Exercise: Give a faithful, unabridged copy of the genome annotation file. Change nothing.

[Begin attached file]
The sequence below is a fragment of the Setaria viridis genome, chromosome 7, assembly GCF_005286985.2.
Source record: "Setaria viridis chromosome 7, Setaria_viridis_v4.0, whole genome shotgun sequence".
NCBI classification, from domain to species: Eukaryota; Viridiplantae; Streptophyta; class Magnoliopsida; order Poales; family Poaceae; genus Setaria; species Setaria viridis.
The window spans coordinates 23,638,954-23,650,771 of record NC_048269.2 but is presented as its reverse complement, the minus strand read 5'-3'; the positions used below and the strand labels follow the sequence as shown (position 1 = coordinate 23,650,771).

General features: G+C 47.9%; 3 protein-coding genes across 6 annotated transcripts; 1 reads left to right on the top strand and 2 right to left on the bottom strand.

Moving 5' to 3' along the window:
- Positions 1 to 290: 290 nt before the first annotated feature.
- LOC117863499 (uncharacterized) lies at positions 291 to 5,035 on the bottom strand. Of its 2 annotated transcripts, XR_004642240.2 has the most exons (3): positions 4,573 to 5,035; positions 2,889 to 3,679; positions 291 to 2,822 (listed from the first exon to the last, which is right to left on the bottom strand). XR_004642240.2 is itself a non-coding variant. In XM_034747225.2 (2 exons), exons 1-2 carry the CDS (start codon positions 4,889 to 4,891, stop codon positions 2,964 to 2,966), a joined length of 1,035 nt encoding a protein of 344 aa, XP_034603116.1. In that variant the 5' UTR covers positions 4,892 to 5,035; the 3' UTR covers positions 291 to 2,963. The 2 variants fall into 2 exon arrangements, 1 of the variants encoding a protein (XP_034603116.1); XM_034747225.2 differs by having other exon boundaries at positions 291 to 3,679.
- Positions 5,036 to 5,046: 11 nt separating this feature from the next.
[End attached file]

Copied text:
The sequence below is a fragment of the Setaria viridis genome, chromosome 7, assembly GCF_005286985.2.
Source record: "Setaria viridis chromosome 7, Setaria_viridis_v4.0, whole genome shotgun sequence".
NCBI classification, from domain to species: Eukaryota; Viridiplantae; Streptophyta; class Magnoliopsida; order Poales; family Poaceae; genus Setaria; species Setaria viridis.
The window spans coordinates 23,638,954-23,650,771 of record NC_048269.2 but is presented as its reverse complement, the minus strand read 5'-3'; the positions used below and the strand labels follow the sequence as shown (position 1 = coordinate 23,650,771).

General features: G+C 47.9%; 3 protein-coding genes across 6 annotated transcripts; 1 reads left to right on the top strand and 2 right to left on the bottom strand.

Moving 5' to 3' along the window:
- Positions 1 to 290: 290 nt before the first annotated feature.
- LOC117863499 (uncharacterized) lies at positions 291 to 5,035 on the bottom strand. Of its 2 annotated transcripts, XR_004642240.2 has the most exons (3): positions 4,573 to 5,035; positions 2,889 to 3,679; positions 291 to 2,822 (listed from the first exon to the last, which is right to left on the bottom strand). XR_004642240.2 is itself a non-coding variant. In XM_034747225.2 (2 exons), exons 1-2 carry the CDS (start codon positions 4,889 to 4,891, stop codon positions 2,964 to 2,966), a joined length of 1,035 nt encoding a protein of 344 aa, XP_034603116.1. In that variant the 5' UTR covers positions 4,892 to 5,035; the 3' UTR covers positions 291 to 2,963. The 2 variants fall into 2 exon arrangements, 1 of the variants encoding a protein (XP_034603116.1); XM_034747225.2 differs by having other exon boundaries at positions 291 to 3,679.
- Positions 5,036 to 5,046: 11 nt separating this feature from the next.